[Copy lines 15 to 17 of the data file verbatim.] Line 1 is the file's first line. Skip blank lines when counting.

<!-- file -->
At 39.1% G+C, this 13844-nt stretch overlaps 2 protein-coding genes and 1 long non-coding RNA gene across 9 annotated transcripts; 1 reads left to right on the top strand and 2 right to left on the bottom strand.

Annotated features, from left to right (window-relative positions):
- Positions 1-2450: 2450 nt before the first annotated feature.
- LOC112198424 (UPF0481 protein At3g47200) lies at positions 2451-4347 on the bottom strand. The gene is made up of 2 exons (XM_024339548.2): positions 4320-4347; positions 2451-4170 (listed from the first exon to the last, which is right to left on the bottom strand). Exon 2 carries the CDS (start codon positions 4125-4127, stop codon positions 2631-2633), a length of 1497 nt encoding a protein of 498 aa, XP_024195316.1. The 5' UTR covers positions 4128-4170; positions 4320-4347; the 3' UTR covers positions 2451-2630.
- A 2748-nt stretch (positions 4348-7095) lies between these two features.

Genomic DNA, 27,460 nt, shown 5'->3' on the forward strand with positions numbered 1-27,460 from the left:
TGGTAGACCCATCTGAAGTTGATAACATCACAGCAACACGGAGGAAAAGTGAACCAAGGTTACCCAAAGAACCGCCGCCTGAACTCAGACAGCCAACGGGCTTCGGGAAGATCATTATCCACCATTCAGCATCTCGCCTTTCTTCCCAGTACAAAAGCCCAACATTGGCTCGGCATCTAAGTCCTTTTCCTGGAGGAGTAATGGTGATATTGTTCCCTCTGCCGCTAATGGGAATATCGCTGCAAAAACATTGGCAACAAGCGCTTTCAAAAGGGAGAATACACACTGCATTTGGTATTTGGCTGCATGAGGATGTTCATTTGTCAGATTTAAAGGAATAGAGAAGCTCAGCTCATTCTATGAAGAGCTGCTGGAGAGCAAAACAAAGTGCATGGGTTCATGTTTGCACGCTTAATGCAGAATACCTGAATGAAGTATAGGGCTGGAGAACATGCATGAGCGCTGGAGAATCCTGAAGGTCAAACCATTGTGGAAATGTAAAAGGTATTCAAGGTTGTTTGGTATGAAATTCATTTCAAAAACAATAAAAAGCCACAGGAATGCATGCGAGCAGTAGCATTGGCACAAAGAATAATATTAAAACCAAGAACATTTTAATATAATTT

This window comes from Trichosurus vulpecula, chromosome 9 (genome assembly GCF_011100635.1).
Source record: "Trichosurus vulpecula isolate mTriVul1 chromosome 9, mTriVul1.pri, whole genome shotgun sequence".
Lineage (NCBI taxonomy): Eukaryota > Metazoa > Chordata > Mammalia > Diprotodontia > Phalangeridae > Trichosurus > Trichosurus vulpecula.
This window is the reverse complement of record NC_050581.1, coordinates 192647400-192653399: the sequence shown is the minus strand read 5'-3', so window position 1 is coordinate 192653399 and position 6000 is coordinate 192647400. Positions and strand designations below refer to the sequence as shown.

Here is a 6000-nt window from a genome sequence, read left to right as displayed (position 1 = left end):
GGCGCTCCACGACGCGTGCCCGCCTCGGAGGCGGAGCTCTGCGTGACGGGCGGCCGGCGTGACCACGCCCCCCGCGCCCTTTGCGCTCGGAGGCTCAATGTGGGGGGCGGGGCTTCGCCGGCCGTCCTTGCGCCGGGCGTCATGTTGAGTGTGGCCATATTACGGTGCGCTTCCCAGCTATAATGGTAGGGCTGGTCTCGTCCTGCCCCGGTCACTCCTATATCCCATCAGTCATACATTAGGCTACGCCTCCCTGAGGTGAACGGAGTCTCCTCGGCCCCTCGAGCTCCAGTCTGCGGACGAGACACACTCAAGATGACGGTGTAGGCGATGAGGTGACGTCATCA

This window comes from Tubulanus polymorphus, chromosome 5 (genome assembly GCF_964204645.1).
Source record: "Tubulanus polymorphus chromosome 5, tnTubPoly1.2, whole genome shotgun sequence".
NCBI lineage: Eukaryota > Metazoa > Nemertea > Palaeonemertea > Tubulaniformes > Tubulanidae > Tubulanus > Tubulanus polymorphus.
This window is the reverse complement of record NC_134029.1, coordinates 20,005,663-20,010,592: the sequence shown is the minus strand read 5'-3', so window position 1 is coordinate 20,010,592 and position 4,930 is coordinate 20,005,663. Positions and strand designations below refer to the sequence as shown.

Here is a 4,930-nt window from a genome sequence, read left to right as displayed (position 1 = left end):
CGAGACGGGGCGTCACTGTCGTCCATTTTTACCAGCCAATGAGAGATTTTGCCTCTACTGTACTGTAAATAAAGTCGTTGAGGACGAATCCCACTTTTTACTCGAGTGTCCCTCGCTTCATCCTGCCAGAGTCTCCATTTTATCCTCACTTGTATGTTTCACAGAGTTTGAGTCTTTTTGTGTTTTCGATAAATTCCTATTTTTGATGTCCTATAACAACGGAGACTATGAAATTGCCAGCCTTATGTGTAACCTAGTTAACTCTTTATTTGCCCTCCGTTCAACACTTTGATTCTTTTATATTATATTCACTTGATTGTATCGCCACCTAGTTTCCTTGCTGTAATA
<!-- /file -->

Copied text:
Source record: "Tubulanus polymorphus chromosome 5, tnTubPoly1.2, whole genome shotgun sequence".
NCBI lineage: Eukaryota > Metazoa > Nemertea > Palaeonemertea > Tubulaniformes > Tubulanidae > Tubulanus > Tubulanus polymorphus.
This window is the reverse complement of record NC_134029.1, coordinates 20,005,663-20,010,592: the sequence shown is the minus strand read 5'-3', so window position 1 is coordinate 20,010,592 and position 4,930 is coordinate 20,005,663. Positions and strand designations below refer to the sequence as shown.